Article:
Molecularly Imprinted Polymers: Providing Selectivity to Sample Preparation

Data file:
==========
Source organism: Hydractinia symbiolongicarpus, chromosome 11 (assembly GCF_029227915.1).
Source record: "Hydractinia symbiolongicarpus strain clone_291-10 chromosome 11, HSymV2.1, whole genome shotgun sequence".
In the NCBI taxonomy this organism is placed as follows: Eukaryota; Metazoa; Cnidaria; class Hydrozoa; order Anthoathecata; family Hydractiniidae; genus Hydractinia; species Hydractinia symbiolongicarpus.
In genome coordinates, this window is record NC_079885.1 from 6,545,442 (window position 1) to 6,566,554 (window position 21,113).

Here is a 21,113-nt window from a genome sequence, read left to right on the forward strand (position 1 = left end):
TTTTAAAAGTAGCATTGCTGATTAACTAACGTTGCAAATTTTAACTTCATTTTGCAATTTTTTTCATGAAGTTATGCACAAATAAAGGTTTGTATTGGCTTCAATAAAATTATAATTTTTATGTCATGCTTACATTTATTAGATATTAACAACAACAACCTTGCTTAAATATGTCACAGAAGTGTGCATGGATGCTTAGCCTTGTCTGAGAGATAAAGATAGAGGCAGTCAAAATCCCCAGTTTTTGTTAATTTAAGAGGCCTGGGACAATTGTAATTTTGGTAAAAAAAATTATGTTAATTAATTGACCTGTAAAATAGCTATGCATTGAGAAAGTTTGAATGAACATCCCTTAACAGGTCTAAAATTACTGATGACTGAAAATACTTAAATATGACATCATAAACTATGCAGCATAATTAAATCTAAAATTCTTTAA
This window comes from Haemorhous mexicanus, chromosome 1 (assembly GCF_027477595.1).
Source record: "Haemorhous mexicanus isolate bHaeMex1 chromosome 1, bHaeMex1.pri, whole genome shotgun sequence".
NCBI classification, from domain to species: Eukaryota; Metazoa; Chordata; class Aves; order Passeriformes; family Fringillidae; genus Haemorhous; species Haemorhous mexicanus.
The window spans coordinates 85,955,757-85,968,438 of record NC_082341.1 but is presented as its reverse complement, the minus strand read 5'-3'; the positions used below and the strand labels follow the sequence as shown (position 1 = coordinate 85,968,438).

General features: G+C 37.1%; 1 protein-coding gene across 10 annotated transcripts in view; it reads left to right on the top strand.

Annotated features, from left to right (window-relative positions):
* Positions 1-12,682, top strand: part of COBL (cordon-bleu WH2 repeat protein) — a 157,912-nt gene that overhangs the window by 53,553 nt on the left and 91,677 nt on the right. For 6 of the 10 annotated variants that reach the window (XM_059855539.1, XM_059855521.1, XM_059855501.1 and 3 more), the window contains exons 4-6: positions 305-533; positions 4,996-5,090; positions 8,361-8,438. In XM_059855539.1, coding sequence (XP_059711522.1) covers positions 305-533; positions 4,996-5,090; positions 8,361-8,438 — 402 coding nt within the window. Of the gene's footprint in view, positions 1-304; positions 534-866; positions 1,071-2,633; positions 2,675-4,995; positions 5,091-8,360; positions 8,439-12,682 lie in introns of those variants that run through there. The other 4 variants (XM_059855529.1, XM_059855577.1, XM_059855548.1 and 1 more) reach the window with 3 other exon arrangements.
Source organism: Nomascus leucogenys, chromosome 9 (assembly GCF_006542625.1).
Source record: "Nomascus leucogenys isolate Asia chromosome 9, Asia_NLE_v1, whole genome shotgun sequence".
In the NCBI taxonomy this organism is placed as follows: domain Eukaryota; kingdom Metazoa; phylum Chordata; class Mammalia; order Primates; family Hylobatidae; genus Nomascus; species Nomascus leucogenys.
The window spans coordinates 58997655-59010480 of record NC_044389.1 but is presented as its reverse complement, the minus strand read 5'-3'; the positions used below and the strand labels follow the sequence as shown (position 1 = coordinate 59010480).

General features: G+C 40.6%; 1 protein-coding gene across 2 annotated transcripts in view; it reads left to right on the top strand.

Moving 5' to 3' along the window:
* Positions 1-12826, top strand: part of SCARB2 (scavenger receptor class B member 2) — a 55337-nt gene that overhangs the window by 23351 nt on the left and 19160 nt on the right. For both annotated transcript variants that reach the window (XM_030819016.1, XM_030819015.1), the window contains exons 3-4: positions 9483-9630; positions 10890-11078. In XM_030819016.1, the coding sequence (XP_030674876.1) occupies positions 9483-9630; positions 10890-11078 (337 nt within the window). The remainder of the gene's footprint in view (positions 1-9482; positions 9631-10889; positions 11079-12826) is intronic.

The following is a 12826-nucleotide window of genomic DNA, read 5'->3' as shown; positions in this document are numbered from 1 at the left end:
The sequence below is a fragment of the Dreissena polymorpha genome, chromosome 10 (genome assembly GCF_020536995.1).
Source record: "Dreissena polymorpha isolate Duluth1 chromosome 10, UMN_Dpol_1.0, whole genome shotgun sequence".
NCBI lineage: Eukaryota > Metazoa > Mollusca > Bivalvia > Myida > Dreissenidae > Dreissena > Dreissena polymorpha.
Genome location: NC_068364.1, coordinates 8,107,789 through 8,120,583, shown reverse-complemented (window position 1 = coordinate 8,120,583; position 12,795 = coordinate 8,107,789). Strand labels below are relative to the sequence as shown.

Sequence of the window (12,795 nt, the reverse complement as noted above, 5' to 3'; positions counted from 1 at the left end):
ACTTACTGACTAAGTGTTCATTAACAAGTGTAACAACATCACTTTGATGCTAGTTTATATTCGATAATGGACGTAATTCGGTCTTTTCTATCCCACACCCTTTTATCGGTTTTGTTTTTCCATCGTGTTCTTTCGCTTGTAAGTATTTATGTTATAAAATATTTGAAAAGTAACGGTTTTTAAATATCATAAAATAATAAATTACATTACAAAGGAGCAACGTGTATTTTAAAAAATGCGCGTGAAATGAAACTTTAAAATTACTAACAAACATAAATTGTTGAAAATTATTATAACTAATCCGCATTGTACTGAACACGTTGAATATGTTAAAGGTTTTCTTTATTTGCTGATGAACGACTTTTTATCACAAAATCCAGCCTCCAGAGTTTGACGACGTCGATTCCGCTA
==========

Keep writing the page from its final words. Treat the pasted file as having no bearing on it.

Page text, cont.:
In spite of the huge development in analytical instrumentation, sample preparation is still considered the bottle-neck of the whole analytical process. Nowadays, several sample preparation techniques are available for the extraction and clean-up of target analytes from any kind of sample. However, these techniques suffer from a lack of selectivity, making the final determination of target analytes at the low concentration levels nowadays required difficult in most cases. In this regard, molecularly imprinted polymers (MIPs), synthetic tailor-made materials, are able to selectively bind a target molecule in preference to other closely related compounds, thus making them ideal materials to perform selective extractions. The incorporation of MIPs as sorbents in solid-phase extraction, so-called “molecularly imprinted solid-phase extraction” (MISPE), is already accepted in analytical laboratories and some MIPs (both in bulk and/or packed in cartridges) are commercially available. Besides, MIP incorporation to other sample preparation techniques, such as solid-phase microextraction (SPME), stir bar sorptive extraction (SBSE) or matrix solid-phase dispersion (MSPD), has been recently proposed and successfully applied to the extraction of different analytes from complex samples. Finally, the recent combination of MIPs with liquid membranes circumvents the traditional lack of recognition associated to MIPs in aqueous media thus opening new areas of application.